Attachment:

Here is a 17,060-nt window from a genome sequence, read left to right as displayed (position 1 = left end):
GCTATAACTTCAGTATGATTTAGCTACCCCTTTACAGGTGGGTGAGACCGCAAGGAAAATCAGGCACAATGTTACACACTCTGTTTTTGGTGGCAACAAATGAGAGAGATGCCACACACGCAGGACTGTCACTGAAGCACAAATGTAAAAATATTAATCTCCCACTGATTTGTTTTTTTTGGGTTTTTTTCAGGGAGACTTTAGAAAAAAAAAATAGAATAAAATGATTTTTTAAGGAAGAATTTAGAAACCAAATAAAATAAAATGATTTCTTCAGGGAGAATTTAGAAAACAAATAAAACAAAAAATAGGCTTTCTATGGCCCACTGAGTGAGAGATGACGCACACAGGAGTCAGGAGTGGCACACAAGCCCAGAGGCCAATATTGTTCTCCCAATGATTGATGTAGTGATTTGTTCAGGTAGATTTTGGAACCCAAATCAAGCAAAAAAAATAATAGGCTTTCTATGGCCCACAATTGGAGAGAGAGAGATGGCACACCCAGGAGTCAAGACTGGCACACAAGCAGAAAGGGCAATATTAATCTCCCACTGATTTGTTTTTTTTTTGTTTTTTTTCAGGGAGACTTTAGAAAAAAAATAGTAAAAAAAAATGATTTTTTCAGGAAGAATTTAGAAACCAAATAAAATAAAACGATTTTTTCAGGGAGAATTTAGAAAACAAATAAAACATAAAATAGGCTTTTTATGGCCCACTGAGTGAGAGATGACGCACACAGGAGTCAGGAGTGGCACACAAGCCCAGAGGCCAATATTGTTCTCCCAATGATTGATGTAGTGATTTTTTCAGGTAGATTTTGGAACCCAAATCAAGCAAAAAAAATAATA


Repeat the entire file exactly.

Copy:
Here is a 17,060-nt window from a genome sequence, read left to right as displayed (position 1 = left end):
GCTATAACTTCAGTATGATTTAGCTACCCCTTTACAGGTGGGTGAGACCGCAAGGAAAATCAGGCACAATGTTACACACTCTGTTTTTGGTGGCAACAAATGAGAGAGATGCCACACACGCAGGACTGTCACTGAAGCACAAATGTAAAAATATTAATCTCCCACTGATTTGTTTTTTTTGGGTTTTTTTCAGGGAGACTTTAGAAAAAAAAAATAGAATAAAATGATTTTTTAAGGAAGAATTTAGAAACCAAATAAAATAAAATGATTTCTTCAGGGAGAATTTAGAAAACAAATAAAACAAAAAATAGGCTTTCTATGGCCCACTGAGTGAGAGATGACGCACACAGGAGTCAGGAGTGGCACACAAGCCCAGAGGCCAATATTGTTCTCCCAATGATTGATGTAGTGATTTGTTCAGGTAGATTTTGGAACCCAAATCAAGCAAAAAAAATAATAGGCTTTCTATGGCCCACAATTGGAGAGAGAGAGATGGCACACCCAGGAGTCAAGACTGGCACACAAGCAGAAAGGGCAATATTAATCTCCCACTGATTTGTTTTTTTTTTGTTTTTTTTCAGGGAGACTTTAGAAAAAAAATAGTAAAAAAAAATGATTTTTTCAGGAAGAATTTAGAAACCAAATAAAATAAAACGATTTTTTCAGGGAGAATTTAGAAAACAAATAAAACATAAAATAGGCTTTTTATGGCCCACTGAGTGAGAGATGACGCACACAGGAGTCAGGAGTGGCACACAAGCCCAGAGGCCAATATTGTTCTCCCAATGATTGATGTAGTGATTTTTTCAGGTAGATTTTGGAACCCAAATCAAGCAAAAAAAATAATA